On 5 April 2012, Malawian President Bingu wa Mutharika died after suffering a heart attack at his home in the capital city, Lilongwe. Mutharika had been president since May 2004. Two days after his death, Joyce Hilda Banda, former vice president under Mutharika, was sworn in as president of the country.
Banda’s appointment has caused some tension in political circles as she was expelled from Mutharika’s Democratic Progressive Party (DPP) in 2010 when the former president refused to endorse her as his successor in the upcoming 2014 elections, opting for his brother Peter Mutharika instead. Following her expulsion, Banda formed her own party, the People’s Party, and continued to serve as Vice President of the state.
The DPP now remains somewhat divided on the issue. On the one hand, at least 20 members of the party, collectively known as the Hope Alliance group, who for years had been dissatisfied with Mutharika’s leadership, have come out in support of Banda. On the other hand, the DPP swore in Peter Mutharika this weekend as the party’s president and thus the true successor of the former president.
Malawi’s constitution stipulates that the vice president must take office should the president die however, and so Banda’s appointment is both democratic and legal. Moreover, her appointment has received support from Malawi’s army in addition to a variety of opposition parties in the country. These supporters have called for a constitutional order to keep the peace in the country.
With support from members of the DPP itself, the military and opposition parties, it is unlikely that Banda’s presidency will be contested much despite some political tension. The outlook for Malawi thus remains stable and peaceful.
Banda was Minister of Foreign Affairs from 2006 to 2009 and Vice President from 2009 to 2012. She is heavily involved in promoting human rights of women and children as she is the founder of numerous organizations including: The Joyce Banda Foundation, The National Association of Business Women, the Young Women Leaders Network and the Hunger Project. Banda has won numerous awards both locally and internationally recognizing her developmental efforts in Africa.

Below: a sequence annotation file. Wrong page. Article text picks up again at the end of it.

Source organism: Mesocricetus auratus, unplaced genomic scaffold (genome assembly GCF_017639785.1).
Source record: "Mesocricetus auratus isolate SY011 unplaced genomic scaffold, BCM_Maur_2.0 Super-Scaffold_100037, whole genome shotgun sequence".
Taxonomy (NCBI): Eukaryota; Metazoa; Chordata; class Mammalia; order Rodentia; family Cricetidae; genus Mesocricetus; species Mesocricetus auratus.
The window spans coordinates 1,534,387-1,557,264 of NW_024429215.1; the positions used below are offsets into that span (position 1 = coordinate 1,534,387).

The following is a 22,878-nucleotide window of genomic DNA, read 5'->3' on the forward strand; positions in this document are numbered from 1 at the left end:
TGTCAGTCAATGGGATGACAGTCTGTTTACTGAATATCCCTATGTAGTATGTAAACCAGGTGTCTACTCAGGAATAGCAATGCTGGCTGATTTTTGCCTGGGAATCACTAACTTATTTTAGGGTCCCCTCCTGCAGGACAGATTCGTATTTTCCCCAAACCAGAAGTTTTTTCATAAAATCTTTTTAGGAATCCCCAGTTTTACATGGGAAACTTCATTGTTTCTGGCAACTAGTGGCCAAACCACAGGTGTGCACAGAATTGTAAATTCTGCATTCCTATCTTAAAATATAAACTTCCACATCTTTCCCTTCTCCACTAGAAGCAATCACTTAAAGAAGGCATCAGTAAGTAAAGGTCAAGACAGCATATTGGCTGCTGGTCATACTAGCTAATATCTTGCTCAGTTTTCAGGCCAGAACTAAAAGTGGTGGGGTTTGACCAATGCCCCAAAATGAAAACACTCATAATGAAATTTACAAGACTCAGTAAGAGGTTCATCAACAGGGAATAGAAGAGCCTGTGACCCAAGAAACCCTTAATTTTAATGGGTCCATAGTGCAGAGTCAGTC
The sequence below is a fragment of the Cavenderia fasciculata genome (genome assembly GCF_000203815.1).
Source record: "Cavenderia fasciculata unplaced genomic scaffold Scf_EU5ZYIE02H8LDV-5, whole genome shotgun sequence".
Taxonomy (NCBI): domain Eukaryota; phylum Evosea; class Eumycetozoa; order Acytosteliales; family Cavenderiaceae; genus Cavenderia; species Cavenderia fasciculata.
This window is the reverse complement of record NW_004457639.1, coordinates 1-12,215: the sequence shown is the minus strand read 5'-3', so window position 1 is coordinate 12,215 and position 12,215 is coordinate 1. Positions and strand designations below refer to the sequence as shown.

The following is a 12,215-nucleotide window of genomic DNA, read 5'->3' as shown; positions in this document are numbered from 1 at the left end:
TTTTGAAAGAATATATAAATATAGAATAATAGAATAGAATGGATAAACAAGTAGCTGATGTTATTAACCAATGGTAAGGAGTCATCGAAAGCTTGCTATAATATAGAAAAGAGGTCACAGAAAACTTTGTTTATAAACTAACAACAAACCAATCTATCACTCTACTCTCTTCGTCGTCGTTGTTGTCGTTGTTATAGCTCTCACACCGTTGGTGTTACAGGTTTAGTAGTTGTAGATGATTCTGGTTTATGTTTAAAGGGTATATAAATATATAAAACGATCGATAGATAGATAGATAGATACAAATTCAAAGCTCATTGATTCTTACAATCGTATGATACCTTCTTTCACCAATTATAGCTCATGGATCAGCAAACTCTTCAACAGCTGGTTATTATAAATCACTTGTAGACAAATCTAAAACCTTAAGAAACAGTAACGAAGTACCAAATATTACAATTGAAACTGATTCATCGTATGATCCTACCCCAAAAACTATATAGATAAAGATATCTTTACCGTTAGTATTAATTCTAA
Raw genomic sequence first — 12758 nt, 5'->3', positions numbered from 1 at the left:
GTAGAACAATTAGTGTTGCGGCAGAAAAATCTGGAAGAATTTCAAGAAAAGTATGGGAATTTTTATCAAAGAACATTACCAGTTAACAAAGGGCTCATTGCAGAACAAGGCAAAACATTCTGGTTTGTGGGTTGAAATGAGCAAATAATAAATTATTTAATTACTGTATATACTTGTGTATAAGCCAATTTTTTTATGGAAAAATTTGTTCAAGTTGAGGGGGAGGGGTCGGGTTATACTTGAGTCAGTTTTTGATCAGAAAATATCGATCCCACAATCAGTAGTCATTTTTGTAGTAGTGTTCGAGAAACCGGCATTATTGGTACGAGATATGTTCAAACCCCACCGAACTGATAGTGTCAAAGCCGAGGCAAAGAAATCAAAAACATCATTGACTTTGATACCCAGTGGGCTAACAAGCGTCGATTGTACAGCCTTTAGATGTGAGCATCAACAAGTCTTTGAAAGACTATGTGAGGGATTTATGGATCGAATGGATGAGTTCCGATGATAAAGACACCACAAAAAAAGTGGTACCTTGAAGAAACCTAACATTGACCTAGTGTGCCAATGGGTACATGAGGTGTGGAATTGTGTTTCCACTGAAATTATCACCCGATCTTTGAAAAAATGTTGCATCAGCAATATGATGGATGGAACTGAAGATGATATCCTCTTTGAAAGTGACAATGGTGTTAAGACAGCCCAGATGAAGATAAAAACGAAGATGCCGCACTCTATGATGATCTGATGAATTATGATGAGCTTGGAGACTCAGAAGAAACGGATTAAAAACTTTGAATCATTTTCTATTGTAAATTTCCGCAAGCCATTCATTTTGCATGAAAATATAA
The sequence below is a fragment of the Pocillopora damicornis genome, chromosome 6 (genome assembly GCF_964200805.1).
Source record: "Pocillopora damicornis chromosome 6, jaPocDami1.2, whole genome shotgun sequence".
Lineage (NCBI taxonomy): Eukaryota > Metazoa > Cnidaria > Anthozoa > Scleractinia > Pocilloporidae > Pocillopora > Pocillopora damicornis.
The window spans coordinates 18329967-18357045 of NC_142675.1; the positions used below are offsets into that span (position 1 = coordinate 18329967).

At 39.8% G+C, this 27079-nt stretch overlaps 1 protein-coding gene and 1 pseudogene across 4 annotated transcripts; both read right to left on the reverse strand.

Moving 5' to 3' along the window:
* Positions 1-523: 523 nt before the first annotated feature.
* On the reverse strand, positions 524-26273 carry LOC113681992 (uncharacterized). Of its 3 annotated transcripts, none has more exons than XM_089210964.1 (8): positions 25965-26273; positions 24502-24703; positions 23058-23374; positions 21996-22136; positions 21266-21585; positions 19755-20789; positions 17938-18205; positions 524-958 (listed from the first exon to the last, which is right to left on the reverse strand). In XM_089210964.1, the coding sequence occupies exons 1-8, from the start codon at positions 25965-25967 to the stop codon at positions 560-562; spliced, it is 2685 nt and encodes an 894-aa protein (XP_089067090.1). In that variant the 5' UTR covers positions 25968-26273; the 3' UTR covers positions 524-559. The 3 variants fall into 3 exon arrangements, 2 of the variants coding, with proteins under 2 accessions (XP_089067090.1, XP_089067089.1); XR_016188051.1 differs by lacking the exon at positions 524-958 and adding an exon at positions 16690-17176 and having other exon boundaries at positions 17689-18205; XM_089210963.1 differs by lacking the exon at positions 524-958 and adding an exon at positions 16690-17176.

The Movement for the Emancipation of the Niger Delta (MEND) stole headlines this past week as the secessionist group once again threatened to attack South African investments in the country. Such threats were first made in February 2012. MEND claims that it will attack all such investments, including those of MTN, because of the current terror trial of its leader, Henry Okah, in Johannesburg.
Okah is on trial in South Africa for his involvement in the terrorist attacks in Abuja, Nigeria during the country’s Independence Day Celebrations on 1 October 2010. 12 people were killed in twin car bombings that day.
Because Okah maintains that he is innocent, MEND has released a statement declaring that “what is happening in South Africa is a travesty of justice which must be condemned by all.” The group has also claimed that President Zuma of South Africa has become a trusted crony of Nigerian President Goodluck Jonathan and in doing so has detained Okah unjustly.
Regarding attacks on MTN, MEND has declared that it will commence attacks on the telecom group’s infrastructure in the Niger Delta. These acts of sabotage will follow pre-attack warnings, however where the group has declared that it will issue a set of guidelines for MTN employees, customers and owners of properties to inimize civilian casualties. MTN has consequently called on security agencies to prevent MEND from carrying out its threats and is currently working with the federal government.
Other South Africa companies present in Nigeria include the following:
- South African Airways
- Stanbic Africa
- Securicor Gray
- The Industrial Development Corporation
- Rand Merchant Bank
- Protea Hotels